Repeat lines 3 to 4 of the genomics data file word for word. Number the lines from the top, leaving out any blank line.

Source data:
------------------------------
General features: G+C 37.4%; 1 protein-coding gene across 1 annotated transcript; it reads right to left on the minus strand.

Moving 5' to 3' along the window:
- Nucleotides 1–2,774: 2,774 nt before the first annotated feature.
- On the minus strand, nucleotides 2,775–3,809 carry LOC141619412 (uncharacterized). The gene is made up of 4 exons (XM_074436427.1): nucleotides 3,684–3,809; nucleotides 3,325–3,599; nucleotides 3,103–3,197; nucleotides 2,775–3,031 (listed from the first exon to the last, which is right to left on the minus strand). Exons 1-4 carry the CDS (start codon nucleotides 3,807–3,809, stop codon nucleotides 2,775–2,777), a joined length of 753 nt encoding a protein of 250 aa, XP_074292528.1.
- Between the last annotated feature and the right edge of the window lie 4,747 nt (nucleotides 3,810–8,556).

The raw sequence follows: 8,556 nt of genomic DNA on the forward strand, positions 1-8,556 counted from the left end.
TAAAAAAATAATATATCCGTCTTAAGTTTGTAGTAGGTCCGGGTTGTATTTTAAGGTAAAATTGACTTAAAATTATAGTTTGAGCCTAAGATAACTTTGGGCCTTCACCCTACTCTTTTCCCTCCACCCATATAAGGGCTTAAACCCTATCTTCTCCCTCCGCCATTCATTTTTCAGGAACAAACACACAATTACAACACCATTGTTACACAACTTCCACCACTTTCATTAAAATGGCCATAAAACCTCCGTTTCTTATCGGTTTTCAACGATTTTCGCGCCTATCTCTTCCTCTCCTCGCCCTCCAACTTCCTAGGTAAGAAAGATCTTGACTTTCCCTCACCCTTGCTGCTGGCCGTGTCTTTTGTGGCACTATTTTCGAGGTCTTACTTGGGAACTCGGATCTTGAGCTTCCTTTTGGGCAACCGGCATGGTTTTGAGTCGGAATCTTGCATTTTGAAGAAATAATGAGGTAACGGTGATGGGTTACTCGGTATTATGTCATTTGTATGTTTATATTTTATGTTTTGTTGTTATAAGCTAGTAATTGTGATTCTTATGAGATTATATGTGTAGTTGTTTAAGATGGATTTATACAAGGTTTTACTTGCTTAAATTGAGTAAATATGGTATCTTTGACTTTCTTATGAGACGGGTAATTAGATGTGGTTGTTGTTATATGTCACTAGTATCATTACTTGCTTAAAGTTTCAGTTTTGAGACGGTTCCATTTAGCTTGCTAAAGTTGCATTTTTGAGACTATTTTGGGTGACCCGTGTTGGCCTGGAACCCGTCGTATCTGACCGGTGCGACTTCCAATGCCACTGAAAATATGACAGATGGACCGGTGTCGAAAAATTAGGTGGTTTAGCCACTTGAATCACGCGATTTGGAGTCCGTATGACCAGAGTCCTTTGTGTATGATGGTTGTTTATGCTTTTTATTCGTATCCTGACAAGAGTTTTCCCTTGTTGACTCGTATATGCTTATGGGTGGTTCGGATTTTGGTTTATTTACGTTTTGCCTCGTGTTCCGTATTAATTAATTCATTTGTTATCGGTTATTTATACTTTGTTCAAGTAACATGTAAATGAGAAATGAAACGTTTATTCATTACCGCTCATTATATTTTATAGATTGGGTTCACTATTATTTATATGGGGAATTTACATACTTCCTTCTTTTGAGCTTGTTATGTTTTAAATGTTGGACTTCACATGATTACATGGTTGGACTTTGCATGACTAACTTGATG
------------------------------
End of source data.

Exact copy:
- Nucleotides 1–2,774: 2,774 nt before the first annotated feature.
- On the minus strand, nucleotides 2,775–3,809 carry LOC141619412 (uncharacterized). The gene is made up of 4 exons (XM_074436427.1): nucleotides 3,684–3,809; nucleotides 3,325–3,599; nucleotides 3,103–3,197; nucleotides 2,775–3,031 (listed from the first exon to the last, which is right to left on the minus strand). Exons 1-4 carry the CDS (start codon nucleotides 3,807–3,809, stop codon nucleotides 2,775–2,777), a joined length of 753 nt encoding a protein of 250 aa, XP_074292528.1.